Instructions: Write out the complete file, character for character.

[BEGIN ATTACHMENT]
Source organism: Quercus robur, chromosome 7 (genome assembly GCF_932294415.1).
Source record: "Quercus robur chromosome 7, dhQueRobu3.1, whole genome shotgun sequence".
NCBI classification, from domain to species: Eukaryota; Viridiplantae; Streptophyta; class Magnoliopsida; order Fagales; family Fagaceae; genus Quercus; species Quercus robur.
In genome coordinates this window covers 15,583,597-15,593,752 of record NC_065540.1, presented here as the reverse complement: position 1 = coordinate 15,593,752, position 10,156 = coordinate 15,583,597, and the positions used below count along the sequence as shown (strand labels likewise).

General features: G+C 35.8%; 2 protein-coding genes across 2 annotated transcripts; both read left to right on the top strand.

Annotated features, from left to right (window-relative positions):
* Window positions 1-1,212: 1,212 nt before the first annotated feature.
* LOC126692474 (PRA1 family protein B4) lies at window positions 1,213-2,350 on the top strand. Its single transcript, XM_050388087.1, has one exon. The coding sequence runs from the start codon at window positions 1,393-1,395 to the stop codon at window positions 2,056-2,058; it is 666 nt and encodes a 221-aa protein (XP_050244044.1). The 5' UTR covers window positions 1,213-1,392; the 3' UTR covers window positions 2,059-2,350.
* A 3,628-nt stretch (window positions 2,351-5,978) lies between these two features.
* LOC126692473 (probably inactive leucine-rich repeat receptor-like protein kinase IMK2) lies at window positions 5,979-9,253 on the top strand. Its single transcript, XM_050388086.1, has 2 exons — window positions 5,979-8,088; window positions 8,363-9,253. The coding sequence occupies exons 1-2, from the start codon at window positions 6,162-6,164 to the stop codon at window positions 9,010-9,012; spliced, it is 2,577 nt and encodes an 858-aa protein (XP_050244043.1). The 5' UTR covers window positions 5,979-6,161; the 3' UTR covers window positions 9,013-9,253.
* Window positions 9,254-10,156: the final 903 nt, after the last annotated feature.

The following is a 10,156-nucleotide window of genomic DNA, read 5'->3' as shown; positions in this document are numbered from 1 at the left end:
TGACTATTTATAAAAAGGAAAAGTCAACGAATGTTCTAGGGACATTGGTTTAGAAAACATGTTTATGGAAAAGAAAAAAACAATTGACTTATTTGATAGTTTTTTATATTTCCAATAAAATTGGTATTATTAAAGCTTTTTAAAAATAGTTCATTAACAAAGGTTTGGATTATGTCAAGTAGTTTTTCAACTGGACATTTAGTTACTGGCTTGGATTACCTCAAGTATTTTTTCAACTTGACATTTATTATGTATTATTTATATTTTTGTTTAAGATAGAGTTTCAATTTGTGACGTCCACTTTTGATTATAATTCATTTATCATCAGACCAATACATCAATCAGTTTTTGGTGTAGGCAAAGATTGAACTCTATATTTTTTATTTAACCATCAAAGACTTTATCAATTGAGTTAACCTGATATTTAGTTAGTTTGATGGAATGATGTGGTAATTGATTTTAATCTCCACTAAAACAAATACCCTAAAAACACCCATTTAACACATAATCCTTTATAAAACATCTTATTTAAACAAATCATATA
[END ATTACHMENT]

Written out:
Source organism: Quercus robur, chromosome 7 (genome assembly GCF_932294415.1).
Source record: "Quercus robur chromosome 7, dhQueRobu3.1, whole genome shotgun sequence".
NCBI classification, from domain to species: Eukaryota; Viridiplantae; Streptophyta; class Magnoliopsida; order Fagales; family Fagaceae; genus Quercus; species Quercus robur.
In genome coordinates this window covers 15,583,597-15,593,752 of record NC_065540.1, presented here as the reverse complement: position 1 = coordinate 15,593,752, position 10,156 = coordinate 15,583,597, and the positions used below count along the sequence as shown (strand labels likewise).

General features: G+C 35.8%; 2 protein-coding genes across 2 annotated transcripts; both read left to right on the top strand.

Annotated features, from left to right (window-relative positions):
* Window positions 1-1,212: 1,212 nt before the first annotated feature.
* LOC126692474 (PRA1 family protein B4) lies at window positions 1,213-2,350 on the top strand. Its single transcript, XM_050388087.1, has one exon. The coding sequence runs from the start codon at window positions 1,393-1,395 to the stop codon at window positions 2,056-2,058; it is 666 nt and encodes a 221-aa protein (XP_050244044.1). The 5' UTR covers window positions 1,213-1,392; the 3' UTR covers window positions 2,059-2,350.
* A 3,628-nt stretch (window positions 2,351-5,978) lies between these two features.
* LOC126692473 (probably inactive leucine-rich repeat receptor-like protein kinase IMK2) lies at window positions 5,979-9,253 on the top strand. Its single transcript, XM_050388086.1, has 2 exons — window positions 5,979-8,088; window positions 8,363-9,253. The coding sequence occupies exons 1-2, from the start codon at window positions 6,162-6,164 to the stop codon at window positions 9,010-9,012; spliced, it is 2,577 nt and encodes an 858-aa protein (XP_050244043.1). The 5' UTR covers window positions 5,979-6,161; the 3' UTR covers window positions 9,013-9,253.
* Window positions 9,254-10,156: the final 903 nt, after the last annotated feature.

The following is a 10,156-nucleotide window of genomic DNA, read 5'->3' as shown; positions in this document are numbered from 1 at the left end:
TGACTATTTATAAAAAGGAAAAGTCAACGAATGTTCTAGGGACATTGGTTTAGAAAACATGTTTATGGAAAAGAAAAAAACAATTGACTTATTTGATAGTTTTTTATATTTCCAATAAAATTGGTATTATTAAAGCTTTTTAAAAATAGTTCATTAACAAAGGTTTGGATTATGTCAAGTAGTTTTTCAACTGGACATTTAGTTACTGGCTTGGATTACCTCAAGTATTTTTTCAACTTGACATTTATTATGTATTATTTATATTTTTGTTTAAGATAGAGTTTCAATTTGTGACGTCCACTTTTGATTATAATTCATTTATCATCAGACCAATACATCAATCAGTTTTTGGTGTAGGCAAAGATTGAACTCTATATTTTTTATTTAACCATCAAAGACTTTATCAATTGAGTTAACCTGATATTTAGTTAGTTTGATGGAATGATGTGGTAATTGATTTTAATCTCCACTAAAACAAATACCCTAAAAACACCCATTTAACACATAATCCTTTATAAAACATCTTATTTAAACAAATCATATA